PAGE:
The University of Michigan College of Engineering is ranked among the top engineering schools in the country. At more than $130 million annually, its engineering research budget is one of largest of any public university. Michigan Engineering is home to 11 academic departments and a National Science Foundation Engineering Research Center. The college plays a leading role in the Michigan Memorial Phoenix Energy Institute and hosts the world class Lurie Nanofabrication Facility.

Nicole Casal Moore | Newswise Science News
Further information:
http://www.umich.edu
http://www.engin.umich.edu

More articles from Information Technology:

nachricht Snake-inspired robot uses kirigami to move
22.02.2018 | Harvard John A. Paulson School of Engineering and Applied Sciences

nachricht Camera technology in vehicles: Low-latency image data compression
22.02.2018 | Fraunhofer-Institut für Nachrichtentechnik, Heinrich-Hertz-Institut, HHI

All articles from Information Technology >>>

The most recent press releases about innovation >>>

Die letzten 5 Focus-News des innovations-reports im Überblick:

Im Focus: Attoseconds break into atomic interior

A newly developed laser technology has enabled physicists in the Laboratory for Attosecond Physics (jointly run by LMU Munich and the Max Planck Institute of Quantum Optics) to generate attosecond bursts of high-energy photons of unprecedented intensity. This has made it possible to observe the interaction of multiple photons in a single such pulse with electrons in the inner orbital shell of an atom.

In order to observe the ultrafast electron motion in the inner shells of atoms with short light pulses, the pulses must not only be ultrashort, but very...

Im Focus: Good vibrations feel the force

A group of researchers led by Andrea Cavalleri at the Max Planck Institute for Structure and Dynamics of Matter (MPSD) in Hamburg has demonstrated a new method enabling precise measurements of the interatomic forces that hold crystalline solids together. The paper Probing the Interatomic Potential of Solids by Strong-Field Nonlinear Phononics, published online in Nature, explains how a terahertz-frequency laser pulse can drive very large deformations of the crystal.

By measuring the highly unusual atomic trajectories under extreme electromagnetic transients, the MPSD group could reconstruct how rigid the atomic bonds are...

Im Focus: Developing reliable quantum computers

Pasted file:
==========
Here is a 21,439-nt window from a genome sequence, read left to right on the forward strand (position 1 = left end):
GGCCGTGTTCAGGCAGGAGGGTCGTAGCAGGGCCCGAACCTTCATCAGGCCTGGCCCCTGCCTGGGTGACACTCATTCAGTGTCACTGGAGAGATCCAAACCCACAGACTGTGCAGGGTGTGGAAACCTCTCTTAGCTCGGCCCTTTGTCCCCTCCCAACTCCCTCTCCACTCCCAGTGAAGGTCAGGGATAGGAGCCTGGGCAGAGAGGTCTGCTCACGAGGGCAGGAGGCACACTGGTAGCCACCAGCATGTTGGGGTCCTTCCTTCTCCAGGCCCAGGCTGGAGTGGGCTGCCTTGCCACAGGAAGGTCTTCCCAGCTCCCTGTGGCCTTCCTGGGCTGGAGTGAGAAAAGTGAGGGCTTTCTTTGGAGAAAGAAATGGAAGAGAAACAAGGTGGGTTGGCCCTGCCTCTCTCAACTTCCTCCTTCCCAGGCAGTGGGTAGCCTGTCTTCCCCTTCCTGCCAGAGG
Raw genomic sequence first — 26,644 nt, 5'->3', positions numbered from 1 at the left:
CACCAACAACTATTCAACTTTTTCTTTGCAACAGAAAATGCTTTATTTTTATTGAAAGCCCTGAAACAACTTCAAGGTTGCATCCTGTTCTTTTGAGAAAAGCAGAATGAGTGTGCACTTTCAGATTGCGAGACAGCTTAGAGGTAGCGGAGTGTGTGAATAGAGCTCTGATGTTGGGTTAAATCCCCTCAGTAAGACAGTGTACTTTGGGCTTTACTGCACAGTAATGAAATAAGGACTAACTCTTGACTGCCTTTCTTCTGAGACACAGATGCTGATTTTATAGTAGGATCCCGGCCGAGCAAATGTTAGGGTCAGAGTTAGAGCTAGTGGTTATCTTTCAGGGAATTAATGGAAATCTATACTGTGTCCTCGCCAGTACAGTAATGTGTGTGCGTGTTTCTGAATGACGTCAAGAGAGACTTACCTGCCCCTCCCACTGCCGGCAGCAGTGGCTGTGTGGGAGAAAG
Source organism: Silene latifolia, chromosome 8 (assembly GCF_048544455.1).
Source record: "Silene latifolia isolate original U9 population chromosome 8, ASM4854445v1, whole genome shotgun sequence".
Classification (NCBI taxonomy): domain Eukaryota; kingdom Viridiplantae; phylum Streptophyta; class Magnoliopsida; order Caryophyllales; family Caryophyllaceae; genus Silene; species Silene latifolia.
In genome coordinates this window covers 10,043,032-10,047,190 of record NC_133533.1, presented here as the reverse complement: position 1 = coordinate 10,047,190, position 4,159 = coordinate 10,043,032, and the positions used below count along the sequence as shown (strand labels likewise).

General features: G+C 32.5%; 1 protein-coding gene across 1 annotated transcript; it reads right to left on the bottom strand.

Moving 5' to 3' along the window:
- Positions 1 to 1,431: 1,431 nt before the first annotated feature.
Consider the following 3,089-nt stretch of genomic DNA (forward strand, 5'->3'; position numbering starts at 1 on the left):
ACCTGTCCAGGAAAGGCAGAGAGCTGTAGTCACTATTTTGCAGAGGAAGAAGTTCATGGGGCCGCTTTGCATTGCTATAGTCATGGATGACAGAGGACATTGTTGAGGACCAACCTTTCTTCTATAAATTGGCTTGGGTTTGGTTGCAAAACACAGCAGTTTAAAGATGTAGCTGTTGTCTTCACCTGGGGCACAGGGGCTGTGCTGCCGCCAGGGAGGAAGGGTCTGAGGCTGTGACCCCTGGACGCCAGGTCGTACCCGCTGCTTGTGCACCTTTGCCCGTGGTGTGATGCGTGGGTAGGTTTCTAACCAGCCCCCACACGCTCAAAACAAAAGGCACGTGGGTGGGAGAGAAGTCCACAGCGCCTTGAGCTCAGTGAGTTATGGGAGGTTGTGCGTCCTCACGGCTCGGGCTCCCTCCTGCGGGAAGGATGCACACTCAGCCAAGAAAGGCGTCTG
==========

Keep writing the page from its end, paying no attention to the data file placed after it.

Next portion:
International research team makes important step on the path to solving certification problems

Quantum computers may one day solve algorithmic problems which even the biggest supercomputers today can’t manage. But how do you test a quantum computer to...

Im Focus: In best circles: First integrated circuit from self-assembled polymer

For the first time, a team of researchers at the Max-Planck Institute (MPI) for Polymer Research in Mainz, Germany, has succeeded in making an integrated circuit (IC) from just a monolayer of a semiconducting polymer via a bottom-up, self-assembly approach.

In the self-assembly process, the semiconducting polymer arranges itself into an ordered monolayer in a transistor. The transistors are binary switches used...

Im Focus: Demonstration of a single molecule piezoelectric effect

Breakthrough provides a new concept of the design of molecular motors, sensors and electricity generators at nanoscale

Researchers from the Institute of Organic Chemistry and Biochemistry of the CAS (IOCB Prague), Institute of Physics of the CAS (IP CAS) and Palacký University...

All Focus news of the innovation-report >>>

Anzeige

Anzeige

VideoLinks
Industry & Economy
Event News

2nd International Conference on High Temperature Shape Memory Alloys (HTSMAs)

15.02.2018 | Event News

Aachen DC Grid Summit 2018

13.02.2018 | Event News

How Global Climate Policy Can Learn from the Energy Transition

12.02.2018 | Event News

 
Latest News

Basque researchers turn light upside down

23.02.2018 | Physics and Astronomy

Finnish research group discovers a new immune system regulator

23.02.2018 | Health and Medicine

Attoseconds break into atomic interior

23.02.2018 | Physics and Astronomy

VideoLinks
Science & Research
Overview of more VideoLinks >>>